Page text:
Conference of Dresden (1812)

Last updated

The Conference of Dresden was a May 1812 gathering of European leaders arranged by Napoleon I of France as part of his preparations for the invasion of Russia. It was intended as a demonstration of his power and to seek military assistance for his campaign and began upon Napoleon's arrival in the Saxon capital on 16 May. Attendees included at least one emperor, six kings and numerous princes, grand duke, dukes and field marshals. Elaborate banquets, concerts and theatrical performances were laid on at the expense of the French state though Napoleon was largely pre-occupied with final planning for the invasion. Whilst at the conference Napoleon sent General Narbonne to meet with Alexander I of Russia with his final ultimatum. Alexander refused to make the territorial concessions demanded and stated that he would prefer to fight rather than agree to a "disgraceful peace". On 29 May, the day after receiving Alexander's reply, Napoleon left Dresden to lead his army into Russia. The conference has been cited as a factor in the United States' commencement of the War of 1812 against Britain and the first indication of Napoleon's desire to wage war upon Russia since the signing of the 1807 Treaties of Tilsit.

French invasion of Russia Napoleon Bonapartes attempted conquest of the Russian Empire

The French invasion of Russia, known in Russia as the Patriotic War of 1812 and in France as the Russian Campaign, began on 24 June 1812 when Napoleon's Grande Armée crossed the Neman River in an attempt to engage and defeat the Russian army. Napoleon hoped to compel the Emperor of All Russia, Alexander I, to cease trading with British merchants through proxies in an effort to pressure the United Kingdom to sue for peace. The official political aim of the campaign was to liberate Poland from the threat of Russia. Napoleon named the campaign the Second Polish War to gain favor with the Poles and to provide a political pretext for his actions.

Louis, comte de Narbonne-Lara French noble, soldier and diplomat

Louis Marie Jacques Amalric, comte de Narbonne-Lara was a French nobleman, soldier and diplomat.

Alexander I of Russia Emperor of Russia

Alexander I was the Emperor of Russia between 1801 and 1825. He was the eldest son of Paul I and Sophie Dorothea of Württemberg. Alexander was the first king of Congress Poland, reigning from 1815 to 1825, as well as the first Russian Grand Duke of Finland, reigning from 1809 to 1825.



Europe in 1812. Napoleon's empire and dependencies in blue, Austria in yellow and Russia in green Europe 1812 map en.png
Europe in 1812. Napoleon's empire and dependencies in blue, Austria in yellow and Russia in green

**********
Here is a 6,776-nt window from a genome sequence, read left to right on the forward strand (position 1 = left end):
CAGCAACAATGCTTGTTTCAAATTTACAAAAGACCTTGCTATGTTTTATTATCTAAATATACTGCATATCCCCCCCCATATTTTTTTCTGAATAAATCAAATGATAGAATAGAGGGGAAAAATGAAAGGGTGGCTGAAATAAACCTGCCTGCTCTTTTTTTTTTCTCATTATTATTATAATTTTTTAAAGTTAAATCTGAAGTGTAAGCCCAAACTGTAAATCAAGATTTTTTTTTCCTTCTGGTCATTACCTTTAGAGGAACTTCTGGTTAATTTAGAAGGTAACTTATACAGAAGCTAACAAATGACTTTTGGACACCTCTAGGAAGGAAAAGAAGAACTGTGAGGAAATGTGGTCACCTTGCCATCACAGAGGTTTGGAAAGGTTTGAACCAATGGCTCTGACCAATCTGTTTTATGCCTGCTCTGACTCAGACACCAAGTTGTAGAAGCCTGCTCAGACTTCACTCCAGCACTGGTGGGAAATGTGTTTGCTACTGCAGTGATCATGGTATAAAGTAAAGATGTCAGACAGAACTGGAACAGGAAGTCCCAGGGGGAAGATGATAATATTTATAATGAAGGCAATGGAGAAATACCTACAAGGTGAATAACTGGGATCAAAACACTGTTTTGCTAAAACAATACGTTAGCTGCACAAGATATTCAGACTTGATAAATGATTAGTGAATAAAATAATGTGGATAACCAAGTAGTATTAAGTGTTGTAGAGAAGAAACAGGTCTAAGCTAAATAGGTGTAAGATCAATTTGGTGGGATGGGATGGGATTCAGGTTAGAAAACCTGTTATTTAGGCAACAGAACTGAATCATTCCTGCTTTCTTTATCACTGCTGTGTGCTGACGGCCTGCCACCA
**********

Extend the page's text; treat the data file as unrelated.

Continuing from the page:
Napoleon arrived in Dresden on 16 May 1812 from Saint-Cloud, France. [1] He was accompanied by more than three hundred carriages, recently commissioned in Paris, and a considerable number of carts carrying silver plate, tapestries and other luxuries. He was accompanied by his empress, Marie Louise and her maids of honour. [2] Napoleon's empire was at its greatest extent and he held dominion over most of the sovereigns of Western continental Europe. [3] Napoleon arranged a gathering of the kings and princes of Germany to demonstrate his power and gather support for his planned invasion of Russia. [1] [4] A series of banquets, fetes and concerts were held and plays were put on by actors brought from the finest theatre companies of Paris all funded by the French emperor. [1] [5] [6] The conference was so grand it was compared to the gatherings of the Grand Mughals. [7]

Saint-Cloud Commune in Île-de-France, France

Saint-Cloud is a commune in the western suburbs of Paris, France. It is located 9.6 kilometres from the centre of Paris. Like other communes of Hauts-de-Seine such as Marnes-la-Coquette, Neuilly-sur-Seine or Vaucresson, Saint-Cloud is one of the wealthiest towns in France, ranked second in average household income among communities with 10- to 50-thousand tax households. In 2006, it had a population of 29,981.

Marie Louise, Duchess of Parma Empress of France

Marie Louise was an Austrian archduchess who reigned as Duchess of Parma from 1814 until her death. She was Napoleon's second wife and, as such, Empress of the French from 1810 to 1814.

Grand Mughal

Grand Mughal or Mogul, also Great Mughal, is a title coined by Europeans for the ruler of the Mughal Empire of India. The Mughals themselves used the title Padishah. The title is especially associated with the third in the line, Akbar the Great (1542-1605). It is said that the Portuguese called Akbar the Grand Mughal and sent Jesuit missionaries to convert him to Catholicism.

The conference was attended by Francis I, Emperor of Austria; Frederick William III, King of Prussia and Frederick Augustus I, King of Saxony – all recent allies of Napoleon. [5] Also attending were Maximilian I Joseph, King of Bavaria; Frederick I, King of Württemberg; Jérôme Bonaparte, King of Westphalia; Joachim Murat, King of Naples together with almost all the princes of the smaller German states, grand dukes, dukes, field marshals and Marshals of the Empire. It was said that fear and hatred of Napoleon guaranteed many of the attendees' loyalties, as much as admiration and friendship and that more than half of those attending would rather wish that Napoleon were dead. [8] [9] Napoleon's time was largely taken up by meetings to finalise the preparations for war and, though he was the principal attraction of the conference, for much of the time the assembled monarchs were deprived of his presence. [6]